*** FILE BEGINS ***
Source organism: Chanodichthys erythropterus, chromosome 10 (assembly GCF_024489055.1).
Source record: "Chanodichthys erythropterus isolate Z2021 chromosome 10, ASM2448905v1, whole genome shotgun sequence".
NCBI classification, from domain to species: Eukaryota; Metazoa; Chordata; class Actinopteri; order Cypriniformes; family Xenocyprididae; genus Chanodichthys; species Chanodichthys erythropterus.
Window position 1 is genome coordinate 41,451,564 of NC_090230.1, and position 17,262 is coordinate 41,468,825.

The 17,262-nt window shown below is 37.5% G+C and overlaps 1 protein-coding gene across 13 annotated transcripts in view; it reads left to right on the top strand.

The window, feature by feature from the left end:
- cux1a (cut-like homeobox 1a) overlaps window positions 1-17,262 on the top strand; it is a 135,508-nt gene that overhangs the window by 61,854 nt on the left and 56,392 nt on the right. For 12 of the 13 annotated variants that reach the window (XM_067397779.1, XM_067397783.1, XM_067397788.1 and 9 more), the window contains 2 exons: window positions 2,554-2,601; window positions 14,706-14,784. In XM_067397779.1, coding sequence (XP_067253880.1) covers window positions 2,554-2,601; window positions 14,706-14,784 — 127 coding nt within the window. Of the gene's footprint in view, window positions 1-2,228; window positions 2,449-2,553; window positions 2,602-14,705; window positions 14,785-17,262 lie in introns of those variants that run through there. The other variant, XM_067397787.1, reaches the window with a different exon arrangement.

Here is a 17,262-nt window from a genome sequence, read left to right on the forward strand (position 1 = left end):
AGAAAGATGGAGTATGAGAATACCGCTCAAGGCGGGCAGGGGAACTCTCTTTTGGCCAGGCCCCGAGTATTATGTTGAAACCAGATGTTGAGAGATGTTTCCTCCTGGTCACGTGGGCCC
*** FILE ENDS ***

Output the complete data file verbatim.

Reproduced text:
Source organism: Chanodichthys erythropterus, chromosome 10 (assembly GCF_024489055.1).
Source record: "Chanodichthys erythropterus isolate Z2021 chromosome 10, ASM2448905v1, whole genome shotgun sequence".
NCBI classification, from domain to species: Eukaryota; Metazoa; Chordata; class Actinopteri; order Cypriniformes; family Xenocyprididae; genus Chanodichthys; species Chanodichthys erythropterus.
Window position 1 is genome coordinate 41,451,564 of NC_090230.1, and position 17,262 is coordinate 41,468,825.

The 17,262-nt window shown below is 37.5% G+C and overlaps 1 protein-coding gene across 13 annotated transcripts in view; it reads left to right on the top strand.

The window, feature by feature from the left end:
- cux1a (cut-like homeobox 1a) overlaps window positions 1-17,262 on the top strand; it is a 135,508-nt gene that overhangs the window by 61,854 nt on the left and 56,392 nt on the right. For 12 of the 13 annotated variants that reach the window (XM_067397779.1, XM_067397783.1, XM_067397788.1 and 9 more), the window contains 2 exons: window positions 2,554-2,601; window positions 14,706-14,784. In XM_067397779.1, coding sequence (XP_067253880.1) covers window positions 2,554-2,601; window positions 14,706-14,784 — 127 coding nt within the window. Of the gene's footprint in view, window positions 1-2,228; window positions 2,449-2,553; window positions 2,602-14,705; window positions 14,785-17,262 lie in introns of those variants that run through there. The other variant, XM_067397787.1, reaches the window with a different exon arrangement.

Here is a 17,262-nt window from a genome sequence, read left to right on the forward strand (position 1 = left end):
AGAAAGATGGAGTATGAGAATACCGCTCAAGGCGGGCAGGGGAACTCTCTTTTGGCCAGGCCCCGAGTATTATGTTGAAACCAGATGTTGAGAGATGTTTCCTCCTGGTCACGTGGGCCC